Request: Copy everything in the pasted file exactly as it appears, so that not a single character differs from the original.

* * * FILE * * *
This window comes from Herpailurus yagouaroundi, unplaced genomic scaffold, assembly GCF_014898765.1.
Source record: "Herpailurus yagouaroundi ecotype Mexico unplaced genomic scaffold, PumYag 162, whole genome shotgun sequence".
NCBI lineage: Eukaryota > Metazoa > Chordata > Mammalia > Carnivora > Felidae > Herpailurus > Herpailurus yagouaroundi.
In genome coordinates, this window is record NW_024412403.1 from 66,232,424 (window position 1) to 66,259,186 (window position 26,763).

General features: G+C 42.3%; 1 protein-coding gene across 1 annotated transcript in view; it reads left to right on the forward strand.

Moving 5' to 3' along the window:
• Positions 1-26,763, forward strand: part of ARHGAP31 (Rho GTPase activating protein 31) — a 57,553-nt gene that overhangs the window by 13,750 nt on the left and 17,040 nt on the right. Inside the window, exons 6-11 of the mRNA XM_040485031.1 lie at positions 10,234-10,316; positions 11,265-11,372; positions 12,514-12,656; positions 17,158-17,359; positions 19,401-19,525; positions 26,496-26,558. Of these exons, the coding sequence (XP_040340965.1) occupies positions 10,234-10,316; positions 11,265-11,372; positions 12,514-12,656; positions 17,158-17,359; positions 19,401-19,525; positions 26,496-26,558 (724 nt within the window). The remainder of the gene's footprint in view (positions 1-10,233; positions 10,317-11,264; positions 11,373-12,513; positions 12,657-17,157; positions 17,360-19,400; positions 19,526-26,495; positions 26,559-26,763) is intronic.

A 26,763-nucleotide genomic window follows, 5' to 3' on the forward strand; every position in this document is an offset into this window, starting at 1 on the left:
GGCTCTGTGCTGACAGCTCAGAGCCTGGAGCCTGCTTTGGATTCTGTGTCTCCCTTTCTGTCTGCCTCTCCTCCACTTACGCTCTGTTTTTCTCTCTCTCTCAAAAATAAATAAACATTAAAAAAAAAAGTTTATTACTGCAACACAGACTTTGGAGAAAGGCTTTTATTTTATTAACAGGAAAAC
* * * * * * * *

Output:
This window comes from Herpailurus yagouaroundi, unplaced genomic scaffold, assembly GCF_014898765.1.
Source record: "Herpailurus yagouaroundi ecotype Mexico unplaced genomic scaffold, PumYag 162, whole genome shotgun sequence".
NCBI lineage: Eukaryota > Metazoa > Chordata > Mammalia > Carnivora > Felidae > Herpailurus > Herpailurus yagouaroundi.
In genome coordinates, this window is record NW_024412403.1 from 66,232,424 (window position 1) to 66,259,186 (window position 26,763).

General features: G+C 42.3%; 1 protein-coding gene across 1 annotated transcript in view; it reads left to right on the forward strand.

Moving 5' to 3' along the window:
• Positions 1-26,763, forward strand: part of ARHGAP31 (Rho GTPase activating protein 31) — a 57,553-nt gene that overhangs the window by 13,750 nt on the left and 17,040 nt on the right. Inside the window, exons 6-11 of the mRNA XM_040485031.1 lie at positions 10,234-10,316; positions 11,265-11,372; positions 12,514-12,656; positions 17,158-17,359; positions 19,401-19,525; positions 26,496-26,558. Of these exons, the coding sequence (XP_040340965.1) occupies positions 10,234-10,316; positions 11,265-11,372; positions 12,514-12,656; positions 17,158-17,359; positions 19,401-19,525; positions 26,496-26,558 (724 nt within the window). The remainder of the gene's footprint in view (positions 1-10,233; positions 10,317-11,264; positions 11,373-12,513; positions 12,657-17,157; positions 17,360-19,400; positions 19,526-26,495; positions 26,559-26,763) is intronic.

A 26,763-nucleotide genomic window follows, 5' to 3' on the forward strand; every position in this document is an offset into this window, starting at 1 on the left:
GGCTCTGTGCTGACAGCTCAGAGCCTGGAGCCTGCTTTGGATTCTGTGTCTCCCTTTCTGTCTGCCTCTCCTCCACTTACGCTCTGTTTTTCTCTCTCTCTCAAAAATAAATAAACATTAAAAAAAAAAGTTTATTACTGCAACACAGACTTTGGAGAAAGGCTTTTATTTTATTAACAGGAAAAC